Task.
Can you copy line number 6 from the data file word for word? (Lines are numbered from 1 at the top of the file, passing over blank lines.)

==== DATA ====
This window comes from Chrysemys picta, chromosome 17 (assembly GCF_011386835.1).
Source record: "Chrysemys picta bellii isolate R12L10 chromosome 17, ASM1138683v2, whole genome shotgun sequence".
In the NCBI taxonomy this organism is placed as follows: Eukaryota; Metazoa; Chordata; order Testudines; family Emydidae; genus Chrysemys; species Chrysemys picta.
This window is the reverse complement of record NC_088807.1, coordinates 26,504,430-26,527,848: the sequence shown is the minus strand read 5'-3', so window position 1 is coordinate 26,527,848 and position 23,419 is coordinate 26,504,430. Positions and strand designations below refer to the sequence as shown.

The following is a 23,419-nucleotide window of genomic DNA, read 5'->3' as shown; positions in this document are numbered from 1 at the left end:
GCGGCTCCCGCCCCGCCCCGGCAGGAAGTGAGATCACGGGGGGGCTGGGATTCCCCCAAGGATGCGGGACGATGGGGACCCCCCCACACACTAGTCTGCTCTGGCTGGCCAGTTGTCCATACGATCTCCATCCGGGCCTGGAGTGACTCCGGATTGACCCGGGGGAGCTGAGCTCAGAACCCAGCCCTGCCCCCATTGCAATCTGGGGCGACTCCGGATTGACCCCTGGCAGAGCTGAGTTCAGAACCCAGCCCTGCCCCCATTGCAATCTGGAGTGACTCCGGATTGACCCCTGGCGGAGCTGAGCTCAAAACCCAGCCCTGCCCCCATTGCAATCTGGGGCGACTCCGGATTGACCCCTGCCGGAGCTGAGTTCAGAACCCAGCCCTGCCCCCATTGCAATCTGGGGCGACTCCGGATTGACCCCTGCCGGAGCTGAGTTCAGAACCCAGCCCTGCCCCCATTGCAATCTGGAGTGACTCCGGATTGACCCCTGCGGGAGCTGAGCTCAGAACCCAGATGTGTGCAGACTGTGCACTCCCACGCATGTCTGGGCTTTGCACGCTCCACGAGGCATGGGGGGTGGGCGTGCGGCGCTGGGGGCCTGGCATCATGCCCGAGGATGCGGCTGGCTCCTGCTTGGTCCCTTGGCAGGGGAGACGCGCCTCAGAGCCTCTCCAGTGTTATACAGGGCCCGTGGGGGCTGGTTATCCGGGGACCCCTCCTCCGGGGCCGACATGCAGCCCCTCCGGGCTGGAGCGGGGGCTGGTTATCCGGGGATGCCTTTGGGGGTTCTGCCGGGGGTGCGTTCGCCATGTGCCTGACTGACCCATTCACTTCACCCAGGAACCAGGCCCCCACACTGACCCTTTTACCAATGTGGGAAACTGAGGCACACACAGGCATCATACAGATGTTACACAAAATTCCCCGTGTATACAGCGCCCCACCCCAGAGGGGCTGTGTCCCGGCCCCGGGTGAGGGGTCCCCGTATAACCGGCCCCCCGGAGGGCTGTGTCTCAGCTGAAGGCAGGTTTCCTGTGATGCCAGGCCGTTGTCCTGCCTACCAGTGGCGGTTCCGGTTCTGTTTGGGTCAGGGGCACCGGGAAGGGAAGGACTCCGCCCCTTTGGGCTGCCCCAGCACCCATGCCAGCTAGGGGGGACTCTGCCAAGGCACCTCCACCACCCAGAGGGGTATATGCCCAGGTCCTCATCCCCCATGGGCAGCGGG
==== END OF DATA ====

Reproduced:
GCGGCTCCCGCCCCGCCCCGGCAGGAAGTGAGATCACGGGGGGGCTGGGATTCCCCCAAGGATGCGGGACGATGGGGACCCCCCCACACACTAGTCTGCTCTGGCTGGCCAGTTGTCCATACGATCTCCATCCGGGCCTGGAGTGACTCCGGATTGACCCGGGGGAGCTGAGCTCAGAACCCAGCCCTGCCCCCATTGCAATCTGGGGCGACTCCGGATTGACCCCTGGCAGAGCTGAGTTCAGAACCCAGCCCTGCCCCCATTGCAATCTGGAGTGACTCCGGATTGACCCCTGGCGGAGCTGAGCTCAAAACCCAGCCCTGCCCCCATTGCAATCTGGGGCGACTCCGGATTGACCCCTGCCGGAGCTGAGTTCAGAACCCAGCCCTGCCCCCATTGCAATCTGGGGCGACTCCGGATTGACCCCTGCCGGAGCTGAGTTCAGAACCCAGCCCTGCCCCCATTGCAATCTGGAGTGACTCCGGATTGACCCCTGCGGGAGCTGAGCTCAGAACCCAGATGTGTGCAGACTGTGCACTCCCACGCATGTCTGGGCTTTGCACGCTCCACGAGGCATGGGGGGTGGGCGTGCGGCGCTGGGGGCCTGGCATCATGCCCGAGGATGCGGCTGGCTCCTGCTTGGTCCCTTGGCAGGGGAGACGCGCCTCAGAGCCTCTCCAGTGTTATACAGGGCCCGTGGGGGCTGGTTATCCGGGGACCCCTCCTCCGGGGCCGACATGCAGCCCCTCCGGGCTGGAGCGGGGGCTGGTTATCCGGGGATGCCTTTGGGGGTTCTGCCGGGGGTGCGTTCGCCATGTGCCTGACTGACCCATTCACTTCACCCAGGAACCAGGCCCCCACACTGACCCTTTTACCAATGTGGGAAACTGAGGCACACACAGGCATCATACAGATGTTACACAAAATTCCCCGTGTATACAGCGCCCCACCCCAGAGGGGCTGTGTCCCGGCCCCGGGTGAGGGGTCCCCGTATAACCGGCCCCCCGGAGGGCTGTGTCTCAGCTGAAGGCAGGTTTCCTGTGATGCCAGGCCGTTGTCCTGCCTACCAGTGGCGGTTCCGGTTCTGTTTGGGTCAGGGGCACCGGGAAGGGAAGGACTCCGCCCCTTTGGGCTGCCCCAGCACCCATGCCAGCTAGGGGGGACTCTGCCAAGGCACCTCCACCACCCAGAGGGGTATATGCCCAGGTCCTCATCCCCCATGGGCAGCGGG